Inspiration points: Khai Liew's Tiersmen to Linenfold

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Words: Linda Nathan
Photos of exhibition furniture: Grant Hancock

Tiersmen to Linenfold was an exhibition of 14 pieces of furniture designed by Khai Liew that opened at Adelaide’s Jam Factory in June 2007. The enigmatic title is the artist’s own in-brief summary of the influences at play in his work. During the period of Adelaide’s settlement by Europeans the surrounding hills were referred to as ‘tiers’ and the men who cut the stringybark eucalypts that grew there for constructing their homes and furniture were called tiersmen. ‘Linenfold’ is a type of carved wood panelling that dates back to the 15th century and can be found in churches and sophisticated interiors.

‘Both terms relate to work I was doing prior to becoming a designer’, said Khai at his exhibition floor talk. ‘Dealing with furniture made by early settlers was in a roundabout way my introduction to the world of design.’ On a personal level, he said, ‘this mirrors my own change from working with primitive colonial furniture to working towards something more considered and with greater emotional input’.


Visually the works presented played with the idea of ‘folding’ and layering panels and lines to create striking profiles and shadow lines. Folding paper origami-style is a technique that Khai uses to create his designs, another twist on the European linenfold references in his work.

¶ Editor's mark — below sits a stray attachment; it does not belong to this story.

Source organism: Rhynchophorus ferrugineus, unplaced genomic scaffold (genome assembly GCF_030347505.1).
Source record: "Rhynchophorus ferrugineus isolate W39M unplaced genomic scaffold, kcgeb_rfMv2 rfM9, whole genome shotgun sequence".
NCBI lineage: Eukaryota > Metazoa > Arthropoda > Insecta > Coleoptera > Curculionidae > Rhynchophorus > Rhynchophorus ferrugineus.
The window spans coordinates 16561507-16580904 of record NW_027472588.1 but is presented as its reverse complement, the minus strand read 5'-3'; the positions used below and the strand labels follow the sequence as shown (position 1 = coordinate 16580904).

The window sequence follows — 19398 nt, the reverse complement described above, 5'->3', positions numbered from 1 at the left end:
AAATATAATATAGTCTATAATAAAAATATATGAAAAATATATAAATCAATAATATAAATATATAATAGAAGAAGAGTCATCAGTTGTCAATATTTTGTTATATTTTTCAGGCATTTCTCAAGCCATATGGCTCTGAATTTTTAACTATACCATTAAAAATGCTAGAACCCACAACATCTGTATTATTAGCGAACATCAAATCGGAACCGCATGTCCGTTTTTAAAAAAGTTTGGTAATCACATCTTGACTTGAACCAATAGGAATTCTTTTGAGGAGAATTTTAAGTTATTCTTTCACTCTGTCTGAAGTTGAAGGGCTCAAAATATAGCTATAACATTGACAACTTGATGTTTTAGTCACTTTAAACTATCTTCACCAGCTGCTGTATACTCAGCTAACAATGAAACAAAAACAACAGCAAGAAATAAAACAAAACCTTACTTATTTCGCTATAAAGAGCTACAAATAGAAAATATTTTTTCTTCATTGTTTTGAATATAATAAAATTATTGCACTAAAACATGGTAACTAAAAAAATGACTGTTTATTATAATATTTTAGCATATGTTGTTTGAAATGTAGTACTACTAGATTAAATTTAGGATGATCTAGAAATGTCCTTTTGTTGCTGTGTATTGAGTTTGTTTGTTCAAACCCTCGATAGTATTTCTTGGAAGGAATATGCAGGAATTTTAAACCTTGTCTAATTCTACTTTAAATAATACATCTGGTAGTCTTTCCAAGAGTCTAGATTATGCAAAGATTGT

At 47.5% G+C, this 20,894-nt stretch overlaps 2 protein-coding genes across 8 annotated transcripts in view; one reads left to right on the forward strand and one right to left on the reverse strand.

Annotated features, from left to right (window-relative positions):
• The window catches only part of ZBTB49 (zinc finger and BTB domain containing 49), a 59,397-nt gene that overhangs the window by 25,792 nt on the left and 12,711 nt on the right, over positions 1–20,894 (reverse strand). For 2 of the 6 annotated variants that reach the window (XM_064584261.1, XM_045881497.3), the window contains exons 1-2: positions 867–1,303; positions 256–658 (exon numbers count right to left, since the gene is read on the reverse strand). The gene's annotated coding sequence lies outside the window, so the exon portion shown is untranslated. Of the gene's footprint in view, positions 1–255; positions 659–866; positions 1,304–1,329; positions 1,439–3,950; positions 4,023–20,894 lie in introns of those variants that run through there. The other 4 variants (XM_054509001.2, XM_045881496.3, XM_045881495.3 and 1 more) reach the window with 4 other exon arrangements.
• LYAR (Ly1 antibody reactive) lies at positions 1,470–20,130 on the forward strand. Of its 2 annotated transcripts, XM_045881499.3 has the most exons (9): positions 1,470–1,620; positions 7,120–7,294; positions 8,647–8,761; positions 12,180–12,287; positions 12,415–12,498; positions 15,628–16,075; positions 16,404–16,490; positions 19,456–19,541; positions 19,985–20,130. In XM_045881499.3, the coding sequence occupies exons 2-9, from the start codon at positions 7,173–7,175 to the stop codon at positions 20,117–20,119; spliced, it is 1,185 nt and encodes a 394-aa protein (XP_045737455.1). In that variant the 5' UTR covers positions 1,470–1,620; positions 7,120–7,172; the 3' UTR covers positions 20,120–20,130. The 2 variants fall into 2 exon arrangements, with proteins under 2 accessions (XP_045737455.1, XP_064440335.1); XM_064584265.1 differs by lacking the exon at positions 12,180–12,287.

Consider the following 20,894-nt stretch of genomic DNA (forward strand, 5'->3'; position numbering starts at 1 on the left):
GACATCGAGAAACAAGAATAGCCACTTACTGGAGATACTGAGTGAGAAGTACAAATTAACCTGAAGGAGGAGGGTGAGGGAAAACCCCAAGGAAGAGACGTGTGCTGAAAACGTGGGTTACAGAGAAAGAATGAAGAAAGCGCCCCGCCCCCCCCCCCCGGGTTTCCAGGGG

Tracing the influences of his furniture designs will lead back and forth in time, and to and from Egypt, Asia, Scandinavia and Europe. It’s a complicated lineage which somehow melds fluidly into the forms of Khai Liew’s furniture much as the various strands of the artist’s own life come together.


In 1969 Khai was 16 when he and his family left Malaysia in the wake of anti-Chinese riots. Only five years later he opened Augusta Antiques in Norwood to sell the early Australian furniture that he collected from farms and country towns and restored. In the 90s the renamed Khai Liew Design displayed an eclectic but harmonious mix of early Australian and imported mid-20th century Danish furniture.


A respected conservator and specialist dealer in Australian colonial furniture for over 20 years, Khai Liew’s expertise now primarily rests on the design skills he applies to public and private commissions for free standing and display furniture. His furniture designs are made singly or in limited edition batches by highly skilled makers.

As the creator of works in an exhibition titled Long Weekend (also held at the Jam Factory) in 2000, Khai Liew was hailed as an emerging designer of note. Public acclaim followed in the form of acquisition of his Wanda bench by the Art Gallery of South Australia (AGSA). In 2006 Khai exhibited in Collect 2006 at London’s Victoria & Albert Museum.


Tiersmen to Linenfold was Khai’s sixth exhibition and represented the work of an established artist. The designs were conceived during a three week period of self-imposed working exile in Paris and works from the exhibition are now also part of public collections. The Spoehr chair was purchased by the AGSA while the Linenfold cabinet is now part of Sydney’s Powerhouse Museum collection.

Although his influences are diverse, Khai can relate the conception of many of his pieces to specific visual catalysts; a piece (or a piece of a piece) of furniture, or some other image which inspired him.